from the news site:
Now, a team at MIT's Media Lab has come up with a much quicker, simpler and cheaper way to get the same information — a method that is especially suitable for remote, developing-world locations that lack these expensive systems. Two billion people have refractive errors, and according to the World Health Organization, uncorrected refractive errors are the world's second-highest cause of blindness, affecting some 2 percent of the world's population; all these people are potential beneficiaries of the new system. The team is preparing to conduct clinical trials, but preliminary testing with about 20 people, and objective tests using camera lenses, have shown that it can achieve results comparable to the standard aberrometer test.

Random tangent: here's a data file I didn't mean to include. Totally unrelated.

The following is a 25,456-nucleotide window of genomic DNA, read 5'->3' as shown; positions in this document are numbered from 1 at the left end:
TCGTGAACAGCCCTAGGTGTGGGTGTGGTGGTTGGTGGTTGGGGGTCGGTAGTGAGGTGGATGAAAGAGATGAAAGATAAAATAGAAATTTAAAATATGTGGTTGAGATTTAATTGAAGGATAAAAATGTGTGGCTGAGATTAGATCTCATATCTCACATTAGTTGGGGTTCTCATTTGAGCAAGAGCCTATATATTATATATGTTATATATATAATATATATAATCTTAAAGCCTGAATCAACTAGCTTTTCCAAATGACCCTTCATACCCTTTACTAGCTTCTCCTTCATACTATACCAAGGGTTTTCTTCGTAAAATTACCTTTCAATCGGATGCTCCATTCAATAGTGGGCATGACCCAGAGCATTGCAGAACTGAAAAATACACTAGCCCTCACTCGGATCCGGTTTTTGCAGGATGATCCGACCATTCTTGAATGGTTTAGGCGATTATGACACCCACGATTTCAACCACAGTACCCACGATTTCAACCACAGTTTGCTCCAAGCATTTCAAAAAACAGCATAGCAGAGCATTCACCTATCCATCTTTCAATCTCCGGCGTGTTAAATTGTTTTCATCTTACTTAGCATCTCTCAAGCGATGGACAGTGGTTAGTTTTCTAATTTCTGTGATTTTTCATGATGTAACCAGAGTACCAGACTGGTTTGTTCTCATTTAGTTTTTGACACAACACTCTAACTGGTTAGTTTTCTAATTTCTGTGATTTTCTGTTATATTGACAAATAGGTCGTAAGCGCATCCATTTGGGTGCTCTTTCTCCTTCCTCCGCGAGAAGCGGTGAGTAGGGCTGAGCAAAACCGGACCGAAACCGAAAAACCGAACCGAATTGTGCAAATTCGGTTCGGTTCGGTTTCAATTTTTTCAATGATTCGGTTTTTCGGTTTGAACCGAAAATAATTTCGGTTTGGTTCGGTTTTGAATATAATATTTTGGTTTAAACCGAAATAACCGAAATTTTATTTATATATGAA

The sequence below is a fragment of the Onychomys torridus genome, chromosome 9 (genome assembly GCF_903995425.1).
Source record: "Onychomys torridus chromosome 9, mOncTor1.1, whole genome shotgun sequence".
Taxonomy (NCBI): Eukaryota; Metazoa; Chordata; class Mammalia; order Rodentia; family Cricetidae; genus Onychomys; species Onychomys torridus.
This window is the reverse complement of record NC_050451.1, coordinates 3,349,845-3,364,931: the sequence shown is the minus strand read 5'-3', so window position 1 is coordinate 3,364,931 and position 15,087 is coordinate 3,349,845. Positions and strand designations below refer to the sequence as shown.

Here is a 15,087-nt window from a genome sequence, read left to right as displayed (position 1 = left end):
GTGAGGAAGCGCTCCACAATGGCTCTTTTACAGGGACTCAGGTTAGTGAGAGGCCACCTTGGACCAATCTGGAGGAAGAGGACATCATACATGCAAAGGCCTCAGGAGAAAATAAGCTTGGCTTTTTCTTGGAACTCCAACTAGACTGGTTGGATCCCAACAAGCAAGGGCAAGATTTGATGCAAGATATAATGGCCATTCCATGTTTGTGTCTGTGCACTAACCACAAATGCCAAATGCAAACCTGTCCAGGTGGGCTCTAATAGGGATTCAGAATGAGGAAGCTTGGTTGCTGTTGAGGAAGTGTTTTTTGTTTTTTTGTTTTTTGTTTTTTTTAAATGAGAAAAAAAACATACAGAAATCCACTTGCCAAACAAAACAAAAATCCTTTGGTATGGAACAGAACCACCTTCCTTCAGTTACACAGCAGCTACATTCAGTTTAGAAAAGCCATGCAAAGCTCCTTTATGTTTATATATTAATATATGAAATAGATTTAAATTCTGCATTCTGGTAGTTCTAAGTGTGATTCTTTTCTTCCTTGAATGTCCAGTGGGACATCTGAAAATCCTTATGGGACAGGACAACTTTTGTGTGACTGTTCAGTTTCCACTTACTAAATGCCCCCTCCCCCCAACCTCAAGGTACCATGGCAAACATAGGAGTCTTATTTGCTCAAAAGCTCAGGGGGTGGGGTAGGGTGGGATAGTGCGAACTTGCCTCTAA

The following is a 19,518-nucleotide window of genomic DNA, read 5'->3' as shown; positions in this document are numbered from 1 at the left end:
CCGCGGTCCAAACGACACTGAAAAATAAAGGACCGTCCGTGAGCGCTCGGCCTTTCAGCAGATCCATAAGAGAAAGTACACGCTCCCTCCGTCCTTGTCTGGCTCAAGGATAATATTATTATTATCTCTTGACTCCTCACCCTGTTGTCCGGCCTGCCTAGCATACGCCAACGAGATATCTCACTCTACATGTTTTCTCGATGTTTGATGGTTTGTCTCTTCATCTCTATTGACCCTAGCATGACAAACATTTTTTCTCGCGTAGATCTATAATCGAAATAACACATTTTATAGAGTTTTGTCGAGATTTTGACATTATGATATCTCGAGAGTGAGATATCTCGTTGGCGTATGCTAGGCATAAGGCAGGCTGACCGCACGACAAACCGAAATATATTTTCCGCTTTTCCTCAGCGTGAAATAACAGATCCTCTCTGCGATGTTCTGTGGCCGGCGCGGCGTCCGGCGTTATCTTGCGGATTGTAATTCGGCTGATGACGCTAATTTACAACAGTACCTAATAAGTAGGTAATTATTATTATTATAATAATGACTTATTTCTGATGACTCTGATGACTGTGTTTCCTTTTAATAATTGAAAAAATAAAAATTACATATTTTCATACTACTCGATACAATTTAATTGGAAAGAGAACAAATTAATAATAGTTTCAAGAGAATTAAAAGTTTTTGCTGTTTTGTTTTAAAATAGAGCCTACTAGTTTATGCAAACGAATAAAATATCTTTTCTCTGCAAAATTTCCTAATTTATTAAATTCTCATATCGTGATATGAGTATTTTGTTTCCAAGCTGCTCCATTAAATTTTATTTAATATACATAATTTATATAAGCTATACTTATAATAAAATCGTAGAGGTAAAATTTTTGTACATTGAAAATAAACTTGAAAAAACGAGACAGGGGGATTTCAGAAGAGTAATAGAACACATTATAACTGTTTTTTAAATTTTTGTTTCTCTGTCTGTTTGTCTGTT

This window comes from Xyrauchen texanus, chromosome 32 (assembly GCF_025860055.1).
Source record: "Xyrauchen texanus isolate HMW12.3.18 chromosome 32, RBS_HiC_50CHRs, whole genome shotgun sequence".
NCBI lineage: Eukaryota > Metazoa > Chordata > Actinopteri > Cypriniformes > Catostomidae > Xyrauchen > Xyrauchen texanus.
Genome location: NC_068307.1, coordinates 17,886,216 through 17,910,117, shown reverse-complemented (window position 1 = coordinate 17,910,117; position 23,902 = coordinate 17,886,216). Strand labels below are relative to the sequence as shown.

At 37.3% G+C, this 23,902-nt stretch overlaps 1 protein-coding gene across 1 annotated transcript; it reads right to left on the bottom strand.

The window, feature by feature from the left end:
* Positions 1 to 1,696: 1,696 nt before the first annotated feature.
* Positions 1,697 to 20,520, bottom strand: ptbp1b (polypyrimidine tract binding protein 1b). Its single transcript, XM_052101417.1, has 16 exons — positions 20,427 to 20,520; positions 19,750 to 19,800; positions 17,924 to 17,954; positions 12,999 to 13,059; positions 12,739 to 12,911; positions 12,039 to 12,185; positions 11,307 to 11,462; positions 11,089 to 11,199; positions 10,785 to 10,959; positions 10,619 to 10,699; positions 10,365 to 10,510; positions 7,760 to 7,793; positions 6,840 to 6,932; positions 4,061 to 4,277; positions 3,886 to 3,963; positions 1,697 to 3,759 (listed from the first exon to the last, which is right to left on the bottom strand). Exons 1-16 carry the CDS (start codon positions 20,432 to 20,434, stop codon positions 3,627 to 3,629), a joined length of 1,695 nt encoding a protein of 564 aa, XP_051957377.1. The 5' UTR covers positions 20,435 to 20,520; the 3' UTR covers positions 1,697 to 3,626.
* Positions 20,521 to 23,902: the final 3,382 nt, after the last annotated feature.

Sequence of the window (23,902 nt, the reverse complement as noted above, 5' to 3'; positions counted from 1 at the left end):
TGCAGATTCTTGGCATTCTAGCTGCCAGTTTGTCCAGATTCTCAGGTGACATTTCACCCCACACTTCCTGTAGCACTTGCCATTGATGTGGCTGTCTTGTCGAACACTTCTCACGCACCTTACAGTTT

I think is representative of what is really going to make mobile health tick: mobile medical peripherals. We've seen this concept work before: mobile glucometers, stethoscopes, and telemedical setups like ClickDisgnostics.
The team will be field-testing the device in the Boston area this summer and will later test it in developing countries. The team already has applied for a patent on the system, named NETRA (Near-Eye Tool for Refractive Assessment), and team members won a prize this year in MIT’s annual IDEAS competition — a contest for inventions and business ideas that have a potential to make a significant impact in the developing world — and were finalists in the 2010 student-run MIT $100K Business Plan Competition.